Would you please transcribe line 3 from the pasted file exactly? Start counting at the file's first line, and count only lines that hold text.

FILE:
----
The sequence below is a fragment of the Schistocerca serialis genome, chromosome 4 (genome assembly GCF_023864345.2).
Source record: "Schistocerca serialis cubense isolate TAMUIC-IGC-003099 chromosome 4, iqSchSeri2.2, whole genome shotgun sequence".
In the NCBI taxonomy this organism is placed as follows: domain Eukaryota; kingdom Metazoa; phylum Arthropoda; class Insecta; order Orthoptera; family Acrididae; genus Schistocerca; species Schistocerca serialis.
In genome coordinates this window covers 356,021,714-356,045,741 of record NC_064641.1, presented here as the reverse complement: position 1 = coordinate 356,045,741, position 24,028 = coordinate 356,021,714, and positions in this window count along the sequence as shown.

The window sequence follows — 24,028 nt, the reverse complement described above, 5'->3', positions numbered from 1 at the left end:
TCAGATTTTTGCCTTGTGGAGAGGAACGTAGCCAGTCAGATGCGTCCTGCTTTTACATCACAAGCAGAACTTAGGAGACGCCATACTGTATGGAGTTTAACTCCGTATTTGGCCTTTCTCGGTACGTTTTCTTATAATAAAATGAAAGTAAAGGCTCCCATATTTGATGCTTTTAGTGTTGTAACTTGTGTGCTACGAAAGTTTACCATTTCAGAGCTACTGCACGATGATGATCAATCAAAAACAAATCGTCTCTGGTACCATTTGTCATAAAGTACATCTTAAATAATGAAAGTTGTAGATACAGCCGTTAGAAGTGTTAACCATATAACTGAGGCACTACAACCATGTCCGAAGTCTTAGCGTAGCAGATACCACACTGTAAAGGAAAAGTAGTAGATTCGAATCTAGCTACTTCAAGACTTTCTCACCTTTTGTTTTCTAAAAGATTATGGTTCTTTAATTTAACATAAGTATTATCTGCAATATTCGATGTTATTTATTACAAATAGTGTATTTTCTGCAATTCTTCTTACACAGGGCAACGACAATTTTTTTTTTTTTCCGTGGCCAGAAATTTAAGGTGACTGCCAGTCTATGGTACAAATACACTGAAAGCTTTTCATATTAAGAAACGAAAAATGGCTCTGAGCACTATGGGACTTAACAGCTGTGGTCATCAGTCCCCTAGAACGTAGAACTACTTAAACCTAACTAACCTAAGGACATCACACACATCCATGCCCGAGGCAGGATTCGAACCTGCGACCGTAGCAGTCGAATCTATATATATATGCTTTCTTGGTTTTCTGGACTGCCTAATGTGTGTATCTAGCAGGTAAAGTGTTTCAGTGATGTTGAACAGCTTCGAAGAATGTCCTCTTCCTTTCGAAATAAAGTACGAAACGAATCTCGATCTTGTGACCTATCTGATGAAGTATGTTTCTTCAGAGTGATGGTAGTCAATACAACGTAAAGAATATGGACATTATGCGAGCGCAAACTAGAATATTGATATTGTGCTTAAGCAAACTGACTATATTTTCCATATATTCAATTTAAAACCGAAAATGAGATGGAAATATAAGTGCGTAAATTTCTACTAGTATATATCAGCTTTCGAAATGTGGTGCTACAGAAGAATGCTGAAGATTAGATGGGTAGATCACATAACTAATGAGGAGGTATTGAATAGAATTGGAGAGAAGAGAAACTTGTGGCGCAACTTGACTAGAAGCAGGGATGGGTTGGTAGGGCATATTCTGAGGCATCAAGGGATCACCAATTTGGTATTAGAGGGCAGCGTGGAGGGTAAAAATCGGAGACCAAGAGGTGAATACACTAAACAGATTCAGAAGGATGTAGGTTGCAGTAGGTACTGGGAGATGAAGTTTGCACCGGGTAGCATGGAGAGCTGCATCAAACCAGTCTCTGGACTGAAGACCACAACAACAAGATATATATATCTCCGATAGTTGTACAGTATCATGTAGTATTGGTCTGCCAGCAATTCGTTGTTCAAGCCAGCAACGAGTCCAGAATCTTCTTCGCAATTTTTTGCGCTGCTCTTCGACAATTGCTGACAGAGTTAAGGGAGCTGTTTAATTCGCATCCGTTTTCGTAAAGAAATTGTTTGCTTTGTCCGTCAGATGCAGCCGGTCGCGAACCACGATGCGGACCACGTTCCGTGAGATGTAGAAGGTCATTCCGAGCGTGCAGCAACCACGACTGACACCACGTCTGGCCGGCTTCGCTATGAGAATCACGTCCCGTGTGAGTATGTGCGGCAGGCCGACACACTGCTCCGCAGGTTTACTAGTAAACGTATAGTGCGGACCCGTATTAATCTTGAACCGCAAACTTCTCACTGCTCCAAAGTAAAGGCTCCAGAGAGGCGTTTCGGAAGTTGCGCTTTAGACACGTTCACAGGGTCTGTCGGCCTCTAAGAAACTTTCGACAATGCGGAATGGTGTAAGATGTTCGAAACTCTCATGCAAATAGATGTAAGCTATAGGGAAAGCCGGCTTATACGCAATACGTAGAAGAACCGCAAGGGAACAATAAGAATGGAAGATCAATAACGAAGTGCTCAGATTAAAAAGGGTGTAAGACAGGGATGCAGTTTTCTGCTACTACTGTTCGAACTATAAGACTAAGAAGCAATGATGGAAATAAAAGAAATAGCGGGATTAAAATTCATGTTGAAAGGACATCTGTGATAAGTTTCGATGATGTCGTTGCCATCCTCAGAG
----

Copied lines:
In the NCBI taxonomy this organism is placed as follows: domain Eukaryota; kingdom Metazoa; phylum Arthropoda; class Insecta; order Orthoptera; family Acrididae; genus Schistocerca; species Schistocerca serialis.